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Thread: Occasional use off-road wheels on a budget???

  1. #1
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    Occasional use off-road wheels on a budget???

    Normally I wouldn't be caught dead in a manual (I LIKE my shoulders) except when I am having to go somewhere my powerchair won't... Because of our house layout I also use it (reluctantly) inside at home.

    My manual is a Quickie Q-7, that I put a pair of SPOX wheels w/ Natural fit pushrims on to replace the wire wheels that it came with.... The SPOX wheels have skinny solids on them which saves me the hassles of keeping them inflated, and are OK for the short distances I use them most of the time.

    However I am also an adaptive rock climber, and on the few occasions a year where I get the chance to play on real rocks (instead of the power-chair accessible rock gym) I usually have to fall back on the manual in order to get to the crag, since nature is not ADA compliant A couple of weeks ago our adaptive climbing group went to Crow Hill in MA, which required the AB volunteers to carry me in my chair over about 1/2 mile of boulders and other obstacles - the kind of stuff that would have been rough to walk over... Not going to complain to them but getting scuffed around the rocks chewed the heck out of my natural fit pushrims. I was able to mostly clean them up with some emery cloth, but that did a number on the pretty anodized finish... The skinny indoor solids certainly didn't help pushing the chair either....

    In addition the local bicycle chopper gang wants to take me along on one of their expeditions - we are planning to build a rig that effectively turns my Q-7 into a trailer, that can hang off the back of a tandem with a couple of the more "gorrilloid" members doing the motive power....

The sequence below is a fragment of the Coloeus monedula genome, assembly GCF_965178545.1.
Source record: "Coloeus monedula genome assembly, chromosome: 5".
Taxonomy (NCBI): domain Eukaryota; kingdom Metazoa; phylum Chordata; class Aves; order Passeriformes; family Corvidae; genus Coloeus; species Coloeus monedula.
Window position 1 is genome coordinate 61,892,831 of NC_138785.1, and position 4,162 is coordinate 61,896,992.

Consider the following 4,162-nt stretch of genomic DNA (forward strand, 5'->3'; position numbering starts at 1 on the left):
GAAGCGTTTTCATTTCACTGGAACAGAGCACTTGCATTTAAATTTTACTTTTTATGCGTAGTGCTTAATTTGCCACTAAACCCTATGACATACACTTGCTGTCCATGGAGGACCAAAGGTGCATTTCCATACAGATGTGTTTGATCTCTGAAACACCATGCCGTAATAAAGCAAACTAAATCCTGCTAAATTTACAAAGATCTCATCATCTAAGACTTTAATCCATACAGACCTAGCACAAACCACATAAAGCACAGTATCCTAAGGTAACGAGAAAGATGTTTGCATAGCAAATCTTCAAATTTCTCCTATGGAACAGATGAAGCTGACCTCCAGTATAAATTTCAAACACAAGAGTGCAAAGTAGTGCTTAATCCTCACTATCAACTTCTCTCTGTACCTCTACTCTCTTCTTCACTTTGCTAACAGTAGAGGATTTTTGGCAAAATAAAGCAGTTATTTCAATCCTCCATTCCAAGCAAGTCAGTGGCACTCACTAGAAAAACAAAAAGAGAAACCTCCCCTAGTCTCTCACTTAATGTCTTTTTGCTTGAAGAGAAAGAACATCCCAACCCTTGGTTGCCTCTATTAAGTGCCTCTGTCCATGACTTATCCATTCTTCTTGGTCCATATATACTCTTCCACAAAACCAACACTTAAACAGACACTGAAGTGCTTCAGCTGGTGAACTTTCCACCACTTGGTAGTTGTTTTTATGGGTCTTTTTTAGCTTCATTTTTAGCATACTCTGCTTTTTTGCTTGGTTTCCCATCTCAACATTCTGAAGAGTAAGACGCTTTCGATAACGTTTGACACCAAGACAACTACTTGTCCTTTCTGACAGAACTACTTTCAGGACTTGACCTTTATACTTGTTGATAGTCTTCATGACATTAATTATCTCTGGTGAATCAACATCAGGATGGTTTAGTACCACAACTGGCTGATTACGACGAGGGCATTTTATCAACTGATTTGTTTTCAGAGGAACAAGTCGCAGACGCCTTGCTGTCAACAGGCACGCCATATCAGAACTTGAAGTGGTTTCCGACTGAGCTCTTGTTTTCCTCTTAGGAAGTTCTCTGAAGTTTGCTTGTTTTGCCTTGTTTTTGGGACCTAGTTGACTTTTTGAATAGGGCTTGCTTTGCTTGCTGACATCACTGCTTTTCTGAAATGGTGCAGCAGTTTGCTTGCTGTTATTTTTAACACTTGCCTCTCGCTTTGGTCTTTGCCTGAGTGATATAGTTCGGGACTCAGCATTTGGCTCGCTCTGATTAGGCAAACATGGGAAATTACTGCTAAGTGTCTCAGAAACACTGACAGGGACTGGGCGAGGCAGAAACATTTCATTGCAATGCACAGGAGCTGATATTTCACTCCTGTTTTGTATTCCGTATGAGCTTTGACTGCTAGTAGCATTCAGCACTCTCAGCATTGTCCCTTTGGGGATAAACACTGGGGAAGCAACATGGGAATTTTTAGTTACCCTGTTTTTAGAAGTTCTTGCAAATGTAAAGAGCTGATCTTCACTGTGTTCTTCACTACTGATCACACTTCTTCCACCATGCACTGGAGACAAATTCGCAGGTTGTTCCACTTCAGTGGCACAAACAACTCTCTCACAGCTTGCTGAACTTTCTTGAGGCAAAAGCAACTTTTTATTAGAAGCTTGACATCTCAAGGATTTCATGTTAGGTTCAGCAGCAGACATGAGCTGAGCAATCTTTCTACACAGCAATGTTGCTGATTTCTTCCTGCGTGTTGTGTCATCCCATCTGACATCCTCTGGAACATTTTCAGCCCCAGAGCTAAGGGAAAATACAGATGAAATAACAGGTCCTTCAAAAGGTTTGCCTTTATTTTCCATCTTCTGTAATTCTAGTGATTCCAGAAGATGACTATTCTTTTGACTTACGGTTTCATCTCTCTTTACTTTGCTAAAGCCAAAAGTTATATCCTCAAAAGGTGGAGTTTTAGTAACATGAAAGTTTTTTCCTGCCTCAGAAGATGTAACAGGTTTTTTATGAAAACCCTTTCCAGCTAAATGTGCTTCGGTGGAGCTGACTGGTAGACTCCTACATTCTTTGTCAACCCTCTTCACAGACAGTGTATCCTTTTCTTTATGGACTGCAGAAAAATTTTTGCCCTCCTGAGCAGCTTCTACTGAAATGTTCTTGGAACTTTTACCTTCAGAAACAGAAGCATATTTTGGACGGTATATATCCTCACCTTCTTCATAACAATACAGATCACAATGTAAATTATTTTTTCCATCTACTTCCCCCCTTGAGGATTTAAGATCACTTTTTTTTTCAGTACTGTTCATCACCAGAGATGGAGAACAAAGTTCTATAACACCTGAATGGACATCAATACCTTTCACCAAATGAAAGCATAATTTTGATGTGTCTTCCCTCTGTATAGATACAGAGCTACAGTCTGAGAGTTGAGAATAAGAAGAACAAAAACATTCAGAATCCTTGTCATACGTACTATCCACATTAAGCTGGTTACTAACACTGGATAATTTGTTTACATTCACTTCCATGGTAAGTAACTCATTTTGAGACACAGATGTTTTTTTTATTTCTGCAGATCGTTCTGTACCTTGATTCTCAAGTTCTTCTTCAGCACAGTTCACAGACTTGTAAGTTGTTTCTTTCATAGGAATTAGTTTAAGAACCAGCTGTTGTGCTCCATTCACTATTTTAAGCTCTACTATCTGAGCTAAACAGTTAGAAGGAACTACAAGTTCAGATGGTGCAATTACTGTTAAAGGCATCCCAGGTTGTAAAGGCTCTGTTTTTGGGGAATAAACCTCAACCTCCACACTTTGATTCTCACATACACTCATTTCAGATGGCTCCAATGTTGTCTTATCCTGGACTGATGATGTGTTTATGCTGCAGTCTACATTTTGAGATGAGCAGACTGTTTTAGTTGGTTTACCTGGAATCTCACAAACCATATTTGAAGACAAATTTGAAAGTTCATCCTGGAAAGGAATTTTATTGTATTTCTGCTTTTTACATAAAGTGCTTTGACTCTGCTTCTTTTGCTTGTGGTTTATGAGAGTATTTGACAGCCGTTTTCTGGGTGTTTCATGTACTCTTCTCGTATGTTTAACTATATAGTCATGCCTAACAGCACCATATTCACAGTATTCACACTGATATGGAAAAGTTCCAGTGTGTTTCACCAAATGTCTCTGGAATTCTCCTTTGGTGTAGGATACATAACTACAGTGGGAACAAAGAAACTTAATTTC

For both of these I'd like to have a spare set of wheels with wide shock absorbing tires - presumably knobbies - that can be run reasonably soft. I would probably eliminate the push rims (My friend Sean O'Neill who taught me a lot of my climbing tech has a setup like that on his chair which works quite well)

    I looked on SportAid, and their prices for off-road wheels are extortionate (like anything mobility related...)

    I do have the pair of wire-spoke wheels that came on my Q-7, and I'm wondering if there is any reason I couldn't fit a set of bicycle rims to those hubs, or possibly take the NaturalLT push rims off them, and fit a pair of really wide balloon tires...

    The wheels currently have Primo "Orion" hospital Green (even if they say it's grey) tires in 37-540 (24 x 1 3/8") and have 30 spokes...

    What is my best option to get offroad suitable tires on my chair w/o breaking the bank?

    ex-Gooserider
    T-5 ASIA-B para, currently working on building own power chair, as being in a manual is an EXTRA handicap.

  2. #2
    Senior Member ~Lin's Avatar
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    I dont see why you couldn't take the hubs from your wheels and use them with a bicycle rid. Ive been considering the idea myself, but putting push rims on has me stuck. So since you dont care about push rims it shouldn't be an issue. I was at my local bike shop the other day and asked how much to build a wheel, and they said if I supply all the parts its 35 to put it together. So ive thought about trying to find a wide bicycle rim that matches in spoke count to a spare wheel set I have. Id like to use a set of balloon tires, especially for when I get my smart drive power assist.